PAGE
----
There’s nothing nicer than newly-installed window furnishings to make a room feel brand new. But just like carpets, walls and furniture, curtains and blinds collect dust and dirt over time. Consideration to correct, regular maintenance can extend the lifespan of your window furnishings and have your curtains and blinds retain that gorgeous new look for longer.
Maintenance doesn’t have to be time or cost intensive. Always check the care label before commencing any cleaning. If you’re not sure, find out what type of material your window furnishings are made from, and keep a note of this for each type of window furnishing in your home. Different fabrics will require different care and cleaning, and knowing what materials you’re dealing with will avoid any potential disasters with using products or methods that aren’t appropriate for a particular type of fabric.
Vac weekly (or monthly at least)
A weekly once-over with the upholstery brush attachment on your vacuum cleaner is the easiest way to banish the dust and dirt that gradually collects on curtains. Start at the top and work your way down, ensuring you concentrate on hems, folds and pleats where dust can collect. Vacuum both sides of the curtains, as dirt can collect on the back side of curtains when the windows are open. Regular, gentle cleaning with the vacuum cleaner as part of your normal cleaning routine will help avoid a build-up and will make washing, when you need to, a lot easier and more effective.
Before machine washing your curtains, double-check the care label to ensure that it’s ok to wash. Because curtains cop a lot of exposure to the sun, sunlight can gradually deteriorate the fabric so it’s important to take care when handling and washing them.
Carefully remove any fixings and hardware (and make sure you keep them somewhere safe in the meantime!). Avoid overloading the washing machine. Always wash your curtains on delicate cycle, even if they are a heavy fabric. Cold water is safest to avoid possible shrinking or colours running. If your curtains are heavily stained, warm water will help to shift any stubborn dust or dirt, but always check the care label first. When in doubt, stick to washing in cold.
Use a gentle laundry detergent without bleaches or optical brighteners. Try detergents that are formulated for delicates. Do a patch test on an area that’s not obvious first to make sure the detergent is safe for the fabric.
If you can, or for particularly delicate fabrics, skip the machine and wash by hand. Use the bath if your laundry tub isn’t large enough. Make sure the detergent is thoroughly dissolved in the water before adding the curtains, and wash them with a squeezing technique rather than rubbing them as it’s gentler on the fabric. Once you’ve washed, pop them in the washing machine on a slow spin cycle to drain any excess water before drying.
Using a combination of tumble-drying and air drying is the best way to dry your curtains. Pop them in the drier on a low or no-heat cycle. It may take some time, but drying them this way will avoid shrinking, colour fade or setting in wrinkles that can happen on a hot cycle. Tumble-dry your curtains until they are just damp, then hang them back up on their rods to completely dry off. The weight of the moisture will help them hang better.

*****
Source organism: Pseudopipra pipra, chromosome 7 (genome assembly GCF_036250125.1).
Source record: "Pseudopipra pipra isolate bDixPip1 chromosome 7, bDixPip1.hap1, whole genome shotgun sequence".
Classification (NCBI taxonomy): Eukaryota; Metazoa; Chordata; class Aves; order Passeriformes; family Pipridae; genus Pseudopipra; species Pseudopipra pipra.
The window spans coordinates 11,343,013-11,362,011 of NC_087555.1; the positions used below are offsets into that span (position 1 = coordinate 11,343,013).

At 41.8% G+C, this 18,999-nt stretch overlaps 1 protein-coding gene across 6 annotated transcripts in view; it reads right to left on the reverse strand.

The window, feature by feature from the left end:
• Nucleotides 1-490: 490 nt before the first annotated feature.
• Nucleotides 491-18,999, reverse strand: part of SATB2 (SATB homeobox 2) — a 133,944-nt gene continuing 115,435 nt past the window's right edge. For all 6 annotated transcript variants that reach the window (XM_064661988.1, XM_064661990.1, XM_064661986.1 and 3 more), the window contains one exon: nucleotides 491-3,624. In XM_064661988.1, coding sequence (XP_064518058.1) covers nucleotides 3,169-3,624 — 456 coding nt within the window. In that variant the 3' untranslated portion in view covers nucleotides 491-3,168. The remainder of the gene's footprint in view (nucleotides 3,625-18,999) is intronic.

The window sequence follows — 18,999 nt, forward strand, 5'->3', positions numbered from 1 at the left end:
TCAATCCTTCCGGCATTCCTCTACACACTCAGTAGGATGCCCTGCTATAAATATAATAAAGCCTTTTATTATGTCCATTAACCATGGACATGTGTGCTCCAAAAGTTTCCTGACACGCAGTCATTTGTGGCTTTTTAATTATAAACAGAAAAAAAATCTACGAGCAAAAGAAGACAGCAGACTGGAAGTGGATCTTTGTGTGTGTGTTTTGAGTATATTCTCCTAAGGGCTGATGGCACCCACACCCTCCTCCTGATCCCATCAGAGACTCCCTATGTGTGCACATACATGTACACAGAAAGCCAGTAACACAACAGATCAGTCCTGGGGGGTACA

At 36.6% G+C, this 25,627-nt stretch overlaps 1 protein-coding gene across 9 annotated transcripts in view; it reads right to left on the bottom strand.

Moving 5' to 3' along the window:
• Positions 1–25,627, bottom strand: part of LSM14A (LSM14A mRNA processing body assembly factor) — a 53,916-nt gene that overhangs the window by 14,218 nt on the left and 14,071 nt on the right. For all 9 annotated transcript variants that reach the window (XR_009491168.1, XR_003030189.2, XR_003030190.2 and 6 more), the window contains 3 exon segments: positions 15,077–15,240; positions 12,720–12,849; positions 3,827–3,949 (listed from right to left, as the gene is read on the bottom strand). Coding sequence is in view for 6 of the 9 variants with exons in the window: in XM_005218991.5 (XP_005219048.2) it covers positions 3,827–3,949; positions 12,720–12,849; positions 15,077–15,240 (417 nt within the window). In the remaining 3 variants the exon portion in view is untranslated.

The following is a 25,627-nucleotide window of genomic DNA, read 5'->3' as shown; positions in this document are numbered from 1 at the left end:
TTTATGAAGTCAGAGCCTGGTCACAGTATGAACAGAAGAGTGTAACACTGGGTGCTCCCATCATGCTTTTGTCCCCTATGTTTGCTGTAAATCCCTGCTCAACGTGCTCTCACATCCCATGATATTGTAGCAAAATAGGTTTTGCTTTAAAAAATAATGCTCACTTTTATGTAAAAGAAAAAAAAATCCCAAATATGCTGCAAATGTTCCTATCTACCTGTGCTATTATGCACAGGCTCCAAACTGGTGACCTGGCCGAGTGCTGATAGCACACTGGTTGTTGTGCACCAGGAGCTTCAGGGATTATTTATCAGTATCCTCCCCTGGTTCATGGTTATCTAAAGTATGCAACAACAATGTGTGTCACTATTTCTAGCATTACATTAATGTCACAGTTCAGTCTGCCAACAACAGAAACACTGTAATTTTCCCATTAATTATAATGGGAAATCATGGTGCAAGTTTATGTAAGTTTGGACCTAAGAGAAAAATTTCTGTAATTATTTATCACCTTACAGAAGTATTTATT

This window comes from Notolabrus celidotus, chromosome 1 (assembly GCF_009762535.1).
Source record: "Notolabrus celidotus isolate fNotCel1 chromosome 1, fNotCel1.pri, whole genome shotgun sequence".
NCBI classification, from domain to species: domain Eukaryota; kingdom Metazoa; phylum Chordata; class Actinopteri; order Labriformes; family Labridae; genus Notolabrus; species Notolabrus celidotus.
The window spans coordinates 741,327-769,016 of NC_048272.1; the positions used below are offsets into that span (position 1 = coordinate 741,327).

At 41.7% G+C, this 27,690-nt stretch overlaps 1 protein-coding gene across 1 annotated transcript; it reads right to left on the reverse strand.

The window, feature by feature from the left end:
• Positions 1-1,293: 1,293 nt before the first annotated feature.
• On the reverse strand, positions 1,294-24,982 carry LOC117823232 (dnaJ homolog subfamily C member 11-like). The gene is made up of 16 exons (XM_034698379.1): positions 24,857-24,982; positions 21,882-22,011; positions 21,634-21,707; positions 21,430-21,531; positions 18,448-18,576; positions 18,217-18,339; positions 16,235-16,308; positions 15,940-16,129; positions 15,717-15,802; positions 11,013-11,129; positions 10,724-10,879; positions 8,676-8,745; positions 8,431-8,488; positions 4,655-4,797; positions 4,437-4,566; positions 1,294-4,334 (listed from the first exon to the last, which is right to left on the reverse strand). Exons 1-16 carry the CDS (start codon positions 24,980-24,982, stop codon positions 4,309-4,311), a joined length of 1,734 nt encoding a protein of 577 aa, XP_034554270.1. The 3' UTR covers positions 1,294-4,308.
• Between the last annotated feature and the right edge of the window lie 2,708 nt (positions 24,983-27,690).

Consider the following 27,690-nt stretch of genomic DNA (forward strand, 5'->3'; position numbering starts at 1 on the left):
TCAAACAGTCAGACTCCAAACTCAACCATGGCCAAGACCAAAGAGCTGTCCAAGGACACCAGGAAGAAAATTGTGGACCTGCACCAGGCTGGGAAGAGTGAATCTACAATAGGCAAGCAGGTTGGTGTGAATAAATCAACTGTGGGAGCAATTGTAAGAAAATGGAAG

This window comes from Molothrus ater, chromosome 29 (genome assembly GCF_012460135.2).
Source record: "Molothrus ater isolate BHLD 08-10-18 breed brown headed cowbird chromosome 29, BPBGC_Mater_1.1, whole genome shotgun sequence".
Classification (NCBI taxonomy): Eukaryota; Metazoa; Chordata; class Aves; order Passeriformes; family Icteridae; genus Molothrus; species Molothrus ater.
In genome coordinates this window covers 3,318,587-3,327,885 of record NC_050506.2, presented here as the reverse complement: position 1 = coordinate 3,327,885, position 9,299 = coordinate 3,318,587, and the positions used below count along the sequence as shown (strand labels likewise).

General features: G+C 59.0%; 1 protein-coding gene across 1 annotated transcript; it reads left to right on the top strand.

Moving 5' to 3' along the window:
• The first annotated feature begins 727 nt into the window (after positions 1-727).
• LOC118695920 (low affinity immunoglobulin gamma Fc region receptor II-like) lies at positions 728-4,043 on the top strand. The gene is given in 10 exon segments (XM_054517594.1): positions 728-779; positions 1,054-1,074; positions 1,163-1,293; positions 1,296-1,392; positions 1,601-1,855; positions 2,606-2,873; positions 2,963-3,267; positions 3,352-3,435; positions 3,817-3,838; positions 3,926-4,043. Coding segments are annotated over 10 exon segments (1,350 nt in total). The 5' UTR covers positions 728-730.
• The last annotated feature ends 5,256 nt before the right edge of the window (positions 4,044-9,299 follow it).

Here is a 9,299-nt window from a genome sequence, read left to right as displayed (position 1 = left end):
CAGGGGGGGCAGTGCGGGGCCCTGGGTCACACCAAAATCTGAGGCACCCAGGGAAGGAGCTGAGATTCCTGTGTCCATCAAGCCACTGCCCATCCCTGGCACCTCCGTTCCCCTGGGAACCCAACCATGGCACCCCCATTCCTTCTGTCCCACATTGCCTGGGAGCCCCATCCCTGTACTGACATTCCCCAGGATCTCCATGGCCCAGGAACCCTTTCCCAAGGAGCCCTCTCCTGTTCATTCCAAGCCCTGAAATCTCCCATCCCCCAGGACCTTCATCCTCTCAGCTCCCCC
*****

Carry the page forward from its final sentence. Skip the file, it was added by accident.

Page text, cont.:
If you’d prefer to line dry, just 15-20 minutes in the drier first will help to avoid wrinkles, after which you can hang them on the line to (almost) finish drying.
Once you’ve hung your almost-dry curtains back on their rods, avoid vacuuming, opening windows and doors, or doing any other cleaning in the area until they’ve dried off properly. The damp fabric will atttract dust, undoing all of your hard work. Never hang wet curtains on their rods as they can drip onto your flooring or furniture.
Check the care label to ensure steam cleaning is safe for your curtains. If they are machine-washable, they should be safe to steam clean. Follow the instructions for both the fabric care and steam cleaning unit.
While they’re drying, close off any doors and windows to avoid dust movement and ensure that they stay clean while they finish drying.
Many professional steam cleaning companies offer services for drapery. If in doubt, leave it to the experts as they’ll have the knowledge to make sure the job is done right.
Not all dry cleaners are created equal, and just like doctors, each will have their own area of expertise. Do some research or ask for recommendations for a dry-cleaner that’s knowledgable about drapery and knows how to treat different fabrics. Enquire before you drop your curtains off to be cleaned – ask them if they specialise in furnishings or what their process is for your particular type of fabric curtains.
Try to avoid dry-cleaning more often than you need to. Once every couple of years should be enough. The chemicals used in dry-cleaning can be harsh on fabrics and can deteriorate your curtains if used too often.
Other ways to clean and freshen your curtains
- Pop your curtains in the tumble-drier for ten minutes without heat. As soon as the machine stops, shake them out and re-hang them to avoid any wrinkles setting in.
- Use a lint roller to remove pet hair or bits of fluff. If you don’t have a lint roller, try some packing tape wrapped around your hand with the sticky side out.
- Use a damp cloth or sponge to gently remove any spots or stains.
- Hang your curtains on the clothesline on a nice day with a breeze to help air them out.
- Use a fabric freshener to eliminate odours. Do a patch test in an inconspicuous area first.
And don’t forget the rods! While your curtains are drying, wipe down the rods and fittings with a soft cloth or give them a once-over with the vacuum cleaner.
With a little regular care, your drapery will look better for longer and retain that new-home feeling long after they’ve been installed.